Now, it’s 2011 in London. “Have you ever heard of Sister Katherine and The Temple of the Last Days?” asks movie producer, Max Solomon.

“Yes.” Kyle answers. Kyle is a guerrilla filmmaker, specializing in documentaries that highlight the bizarre and the supernatural. “Last Days,” Kyle knows, was a Manson-like cult, ending in the 1975 death of most of the flock and the beheading of their leader, Sister Katherine.

Max wants Kyle to make a documentary about the Last Days.

Kyle knows there’s something “off” about Max, but Kyle is in debt. Each cult survivor is to be interviewed at a location once occupied by the cult. Reluctantly, Kyle accepts. And Max makes the calls.

Quicker than you can say Gloria Swanson, Kyle’s first subject, Susan, arrives at the old house where it all started.

As Susan uses high drama to begin her account of the cult, Kyle and Dan, Kyle’s cinematographer, stifle a laugh. The flower child has wilted into a bony old crone. As Susan remembers the peace she found in the early days, her eyes shine. But when she recalls the change in Katherine, the “presences,” the dreams and the Last Days, it’s no longer funny.

After Susan leaves, it grows dark.

As Kyle and Dan begin recording footage of the empty rooms, they hear sounds—bumps, footsteps, shrieks and growls. Something has entered the house, something with teeth. Terrorized, they scramble out the front door and into the night air.

In his shabby flat, Kyle reviews his footage, hoping that what had scared him was all in his head.

It wasn’t. The camera caught a stain on a wall, an image of something bony. There was also a shadow, “ . . . a pair of haggard legs beneath a shriveled groin . . .” Does he want to continue the project? Dedicated to his craft, of course Kyle does and Dan agrees.

Nevill’s account of the filmmaking process impresses, making credible Kyle’s commitment to his film in the face of mounting danger.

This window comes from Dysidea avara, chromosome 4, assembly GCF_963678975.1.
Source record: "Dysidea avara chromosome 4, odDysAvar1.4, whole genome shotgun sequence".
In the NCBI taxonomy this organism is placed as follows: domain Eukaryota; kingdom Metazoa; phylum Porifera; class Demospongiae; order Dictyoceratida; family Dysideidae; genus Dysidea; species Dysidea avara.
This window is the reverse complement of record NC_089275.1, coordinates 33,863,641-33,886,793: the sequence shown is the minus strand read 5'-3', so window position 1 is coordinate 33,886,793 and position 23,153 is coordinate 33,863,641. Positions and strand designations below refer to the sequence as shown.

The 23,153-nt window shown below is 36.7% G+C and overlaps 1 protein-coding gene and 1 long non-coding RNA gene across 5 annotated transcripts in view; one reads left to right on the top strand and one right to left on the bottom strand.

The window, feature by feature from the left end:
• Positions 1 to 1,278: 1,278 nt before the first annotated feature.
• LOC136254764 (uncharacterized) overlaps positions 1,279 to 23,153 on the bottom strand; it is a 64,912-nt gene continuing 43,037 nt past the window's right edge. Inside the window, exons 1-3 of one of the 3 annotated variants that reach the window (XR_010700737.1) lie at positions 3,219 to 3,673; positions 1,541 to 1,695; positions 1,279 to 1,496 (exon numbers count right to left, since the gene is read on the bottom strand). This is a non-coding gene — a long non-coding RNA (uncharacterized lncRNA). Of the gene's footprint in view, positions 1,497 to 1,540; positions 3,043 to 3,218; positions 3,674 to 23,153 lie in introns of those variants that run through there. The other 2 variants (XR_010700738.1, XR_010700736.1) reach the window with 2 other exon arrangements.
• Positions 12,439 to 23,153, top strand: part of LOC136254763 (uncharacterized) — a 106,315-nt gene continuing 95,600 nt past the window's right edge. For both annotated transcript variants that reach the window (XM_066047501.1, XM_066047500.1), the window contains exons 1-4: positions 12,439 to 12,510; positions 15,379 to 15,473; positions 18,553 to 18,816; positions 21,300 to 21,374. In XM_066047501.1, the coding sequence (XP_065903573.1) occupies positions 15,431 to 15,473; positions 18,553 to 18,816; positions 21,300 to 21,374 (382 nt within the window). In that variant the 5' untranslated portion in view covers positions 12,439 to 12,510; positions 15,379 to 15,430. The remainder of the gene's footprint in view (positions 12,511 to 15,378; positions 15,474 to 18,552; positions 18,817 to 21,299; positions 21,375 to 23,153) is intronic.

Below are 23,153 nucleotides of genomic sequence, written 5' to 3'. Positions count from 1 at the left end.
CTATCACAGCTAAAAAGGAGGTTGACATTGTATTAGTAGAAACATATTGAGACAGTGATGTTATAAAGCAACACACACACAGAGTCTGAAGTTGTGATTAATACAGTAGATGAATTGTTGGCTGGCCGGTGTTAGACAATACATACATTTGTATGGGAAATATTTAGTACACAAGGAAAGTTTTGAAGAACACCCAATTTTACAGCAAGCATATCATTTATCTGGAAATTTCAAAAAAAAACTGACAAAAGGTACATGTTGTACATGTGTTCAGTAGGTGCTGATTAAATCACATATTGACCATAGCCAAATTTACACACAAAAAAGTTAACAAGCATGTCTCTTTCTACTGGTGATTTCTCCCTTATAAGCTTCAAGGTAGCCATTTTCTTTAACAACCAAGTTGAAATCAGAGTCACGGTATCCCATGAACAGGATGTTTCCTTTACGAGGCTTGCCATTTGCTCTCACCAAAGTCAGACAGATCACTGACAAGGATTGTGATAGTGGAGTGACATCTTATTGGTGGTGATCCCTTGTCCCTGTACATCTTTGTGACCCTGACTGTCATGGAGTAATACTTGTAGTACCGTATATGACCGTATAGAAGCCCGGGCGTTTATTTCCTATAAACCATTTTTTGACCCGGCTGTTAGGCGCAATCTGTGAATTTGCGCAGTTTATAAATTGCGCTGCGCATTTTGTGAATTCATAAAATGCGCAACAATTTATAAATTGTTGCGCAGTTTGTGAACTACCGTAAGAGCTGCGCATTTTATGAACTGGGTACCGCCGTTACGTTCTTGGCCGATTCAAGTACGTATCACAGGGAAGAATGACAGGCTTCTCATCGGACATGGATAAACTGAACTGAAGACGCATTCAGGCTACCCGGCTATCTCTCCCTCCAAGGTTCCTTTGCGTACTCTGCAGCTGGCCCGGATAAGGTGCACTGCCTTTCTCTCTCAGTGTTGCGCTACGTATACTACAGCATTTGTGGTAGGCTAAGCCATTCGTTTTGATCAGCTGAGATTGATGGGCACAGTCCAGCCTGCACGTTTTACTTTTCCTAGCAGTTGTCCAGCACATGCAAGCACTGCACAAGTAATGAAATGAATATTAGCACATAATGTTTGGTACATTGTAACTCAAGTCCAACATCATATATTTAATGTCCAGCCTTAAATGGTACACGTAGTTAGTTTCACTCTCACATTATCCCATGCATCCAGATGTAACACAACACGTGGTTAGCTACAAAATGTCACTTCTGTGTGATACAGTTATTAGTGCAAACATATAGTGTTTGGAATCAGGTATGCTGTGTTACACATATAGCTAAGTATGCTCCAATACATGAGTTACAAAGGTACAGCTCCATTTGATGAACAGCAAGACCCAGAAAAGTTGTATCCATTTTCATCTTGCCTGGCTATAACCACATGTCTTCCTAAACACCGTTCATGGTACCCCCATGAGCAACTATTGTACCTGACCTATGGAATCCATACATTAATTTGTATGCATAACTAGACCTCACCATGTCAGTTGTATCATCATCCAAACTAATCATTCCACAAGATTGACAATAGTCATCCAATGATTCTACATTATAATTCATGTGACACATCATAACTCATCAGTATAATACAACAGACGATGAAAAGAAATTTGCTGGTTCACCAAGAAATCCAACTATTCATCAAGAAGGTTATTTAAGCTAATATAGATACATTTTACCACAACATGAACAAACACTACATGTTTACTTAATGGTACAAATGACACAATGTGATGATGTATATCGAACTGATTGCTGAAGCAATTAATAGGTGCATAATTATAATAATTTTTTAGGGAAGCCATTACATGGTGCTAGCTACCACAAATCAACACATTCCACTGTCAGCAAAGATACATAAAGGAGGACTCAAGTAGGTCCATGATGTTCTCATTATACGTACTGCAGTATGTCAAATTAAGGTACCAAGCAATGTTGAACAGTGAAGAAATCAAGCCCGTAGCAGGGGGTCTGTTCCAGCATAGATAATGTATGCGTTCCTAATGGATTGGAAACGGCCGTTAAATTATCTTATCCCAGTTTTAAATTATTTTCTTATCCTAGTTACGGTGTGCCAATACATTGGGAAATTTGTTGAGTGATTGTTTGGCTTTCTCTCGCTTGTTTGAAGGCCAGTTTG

The next interview is Brother Gabriel at a deserted French farmhouse. Things go south, especially when Kyle enters Sister Katherine’s boudoir. The merde really hits the fan. Along with seeing lots of stains, Kyle feels something touch him.

He discovers that he’s been tagged. He is “it“ (bony stain-wise), a marked man.

Though fascinated by what he learns, Kyle is repulsed, scared for his life and afraid to sleep. His dreams have become a front row seat to the bony stain games of Katherine’s little angels.

After confronting Max about the mess Max has dumped on them, Kyle begins to dream of a hellish landscape, full of death and hunger.

Stalked by nightmarish creatures bent on his death, or worse, taking him permanently into the awful landscape of his dreams, Kyle begins a frantic attempt to save himself. But from what? What is Max not telling him? Why does Dan still think it’s all in Kyle’s head?

They fly to Seattle to interview Martha, a former member and tabloid “It” girl whose beauty has faded into grim middle age.

Martha reflects on the cruelty members inflicted upon each other to gain favor. She wonders why. A look at the social media doings of any group of middle schoolers might answer Martha’s question.

Determined to finish the film, Kyle swings from excitement to despair.

Then Dan disappears. Remorseful for having exposed his friend to danger, Kyle accuses Max of using them as pawns. Max tells Kyle that he and Max can survive by working together to destroy something hidden in a hell on earth, where the Last Days goes on and on.

Months after reading Last Days, I found myself rereading and enjoying it.

On a personal note, should I discover any suspicious wall stains, they can say hello to my little friends, soft scrub and Mr. Clean.